While some people can use medications or recreational drugs with a lower risk of dependence or addiction, others quickly become enmeshed. The risk may be higher if you:

  • Have a personal or family history of substance use disorders
  • Have an untreated mental health disorder
  • Are younger
  • Are in an environment that encourages or glorifies substance use
  • Are unemployed or are in another extremely stressful situation
  • Use tobacco heavily
  • Tend to engage in thrill-seeking or risk-taking behavior
  • Have a history of criminal or legal problems, such as DUI or DWI

The type of substance you use can also play a role in your risk. Opioids such as hydrocodone tend to be highly addictive and create a physical dependence as well as a psychological addiction, making it harder to quit.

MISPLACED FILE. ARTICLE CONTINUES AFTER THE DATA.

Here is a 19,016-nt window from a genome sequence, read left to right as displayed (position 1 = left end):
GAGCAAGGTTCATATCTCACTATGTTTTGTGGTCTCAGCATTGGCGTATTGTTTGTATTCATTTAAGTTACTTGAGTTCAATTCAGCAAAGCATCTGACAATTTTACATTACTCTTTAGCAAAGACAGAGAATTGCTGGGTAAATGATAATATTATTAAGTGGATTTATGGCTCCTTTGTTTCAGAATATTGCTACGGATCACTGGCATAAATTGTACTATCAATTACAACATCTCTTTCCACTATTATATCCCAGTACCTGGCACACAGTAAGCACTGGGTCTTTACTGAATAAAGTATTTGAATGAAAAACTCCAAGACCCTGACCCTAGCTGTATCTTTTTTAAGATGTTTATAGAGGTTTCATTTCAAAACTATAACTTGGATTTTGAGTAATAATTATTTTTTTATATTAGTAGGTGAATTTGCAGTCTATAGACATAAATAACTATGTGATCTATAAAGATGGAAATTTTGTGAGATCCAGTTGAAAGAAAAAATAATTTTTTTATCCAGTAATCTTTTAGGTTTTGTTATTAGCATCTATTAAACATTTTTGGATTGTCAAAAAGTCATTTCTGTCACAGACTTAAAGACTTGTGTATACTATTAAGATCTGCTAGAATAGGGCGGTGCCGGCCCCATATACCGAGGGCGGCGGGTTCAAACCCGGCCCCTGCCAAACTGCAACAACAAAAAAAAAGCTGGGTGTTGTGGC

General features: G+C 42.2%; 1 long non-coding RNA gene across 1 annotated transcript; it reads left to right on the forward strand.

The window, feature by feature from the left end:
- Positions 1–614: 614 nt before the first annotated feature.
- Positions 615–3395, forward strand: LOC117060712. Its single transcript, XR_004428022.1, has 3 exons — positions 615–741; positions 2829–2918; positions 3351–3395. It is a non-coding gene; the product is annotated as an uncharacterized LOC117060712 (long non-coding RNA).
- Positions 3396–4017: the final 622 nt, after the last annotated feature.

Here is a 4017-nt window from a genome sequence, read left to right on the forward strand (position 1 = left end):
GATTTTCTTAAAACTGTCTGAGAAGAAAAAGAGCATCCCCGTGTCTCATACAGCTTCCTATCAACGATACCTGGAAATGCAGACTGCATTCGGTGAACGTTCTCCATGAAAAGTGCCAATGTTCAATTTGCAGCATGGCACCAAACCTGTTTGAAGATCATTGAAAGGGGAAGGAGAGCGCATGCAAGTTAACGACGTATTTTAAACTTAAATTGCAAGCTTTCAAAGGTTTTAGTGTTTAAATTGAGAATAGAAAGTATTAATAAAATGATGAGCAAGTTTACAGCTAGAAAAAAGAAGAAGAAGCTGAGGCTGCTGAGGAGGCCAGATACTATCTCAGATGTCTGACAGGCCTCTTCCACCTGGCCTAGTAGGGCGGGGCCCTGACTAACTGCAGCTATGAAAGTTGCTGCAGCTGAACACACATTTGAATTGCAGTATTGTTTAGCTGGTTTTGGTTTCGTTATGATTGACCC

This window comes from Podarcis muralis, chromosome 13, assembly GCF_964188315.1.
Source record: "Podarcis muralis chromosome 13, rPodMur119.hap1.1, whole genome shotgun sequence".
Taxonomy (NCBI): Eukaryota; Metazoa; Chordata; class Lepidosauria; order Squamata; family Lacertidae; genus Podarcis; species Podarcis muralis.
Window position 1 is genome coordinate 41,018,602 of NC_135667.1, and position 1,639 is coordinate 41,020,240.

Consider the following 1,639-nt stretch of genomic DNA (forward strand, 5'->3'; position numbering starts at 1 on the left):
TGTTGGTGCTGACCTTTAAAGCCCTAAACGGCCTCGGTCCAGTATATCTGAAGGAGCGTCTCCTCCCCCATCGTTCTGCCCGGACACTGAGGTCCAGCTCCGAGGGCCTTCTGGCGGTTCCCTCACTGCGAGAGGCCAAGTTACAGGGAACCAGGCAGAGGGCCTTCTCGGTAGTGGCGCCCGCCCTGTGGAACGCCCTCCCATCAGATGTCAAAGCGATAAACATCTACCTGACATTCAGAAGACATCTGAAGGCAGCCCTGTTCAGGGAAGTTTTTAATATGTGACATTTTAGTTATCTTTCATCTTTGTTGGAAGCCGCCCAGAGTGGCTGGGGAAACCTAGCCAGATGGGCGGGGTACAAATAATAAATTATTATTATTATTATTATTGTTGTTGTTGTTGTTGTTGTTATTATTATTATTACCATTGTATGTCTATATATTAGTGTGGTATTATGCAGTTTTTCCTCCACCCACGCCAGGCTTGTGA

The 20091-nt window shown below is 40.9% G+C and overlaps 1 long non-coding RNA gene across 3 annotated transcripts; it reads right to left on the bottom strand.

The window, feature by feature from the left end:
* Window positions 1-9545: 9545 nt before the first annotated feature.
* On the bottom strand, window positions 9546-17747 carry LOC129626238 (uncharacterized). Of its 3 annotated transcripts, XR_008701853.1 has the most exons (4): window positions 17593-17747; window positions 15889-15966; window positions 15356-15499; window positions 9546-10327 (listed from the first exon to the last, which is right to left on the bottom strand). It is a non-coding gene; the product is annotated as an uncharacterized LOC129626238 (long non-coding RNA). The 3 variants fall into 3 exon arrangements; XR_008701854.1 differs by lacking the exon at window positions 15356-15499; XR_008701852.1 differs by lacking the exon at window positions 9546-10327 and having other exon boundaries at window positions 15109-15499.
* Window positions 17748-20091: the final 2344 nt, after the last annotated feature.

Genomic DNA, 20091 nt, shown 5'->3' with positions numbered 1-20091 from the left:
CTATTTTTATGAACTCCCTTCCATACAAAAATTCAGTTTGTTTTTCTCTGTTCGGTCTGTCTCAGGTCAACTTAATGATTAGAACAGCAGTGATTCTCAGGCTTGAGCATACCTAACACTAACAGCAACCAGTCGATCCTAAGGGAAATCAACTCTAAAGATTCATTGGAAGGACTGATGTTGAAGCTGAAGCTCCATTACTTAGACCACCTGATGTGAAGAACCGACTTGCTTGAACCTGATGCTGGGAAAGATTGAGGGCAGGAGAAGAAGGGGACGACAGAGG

Long-Term Risks of Hydrocodone Abuse

The side effects of hydrocodone are typically mild and manageable when the medication is taken for short periods and as directed. The side effects and risks can grow exponentially when misused, abused, or taken for long periods. They can be further compounded by the use of other medications or substances as well, particularly alcohol or illegal substances.

These issues can include:

  • Vomiting and stomach pain
  • Bowel obstructions
  • Slow heart rate and breathing difficulty
  • Depression, anxiety, and dysphoria
  • Mental confusion
  • Moodiness and irritability
  • Blurred vision
  • Jaundice
  • Liver disease or damage
  • Seizures
  • Hallucinations
  • Psychosis
  • Coma
  • Death

Long-term use and abuse of hydrocodone significantly increases the risk of dependence and abuse as well as the risk of addiction and serious health problems.

Substance use disorder or addiction can make it difficult or impossible to control the use of a particular substance. When you are addicted to hydrocodone or another drug, such as alcohol, other opioids, or even nicotine, you continue to use the drug in spite of harm. Long Island Interventions can help.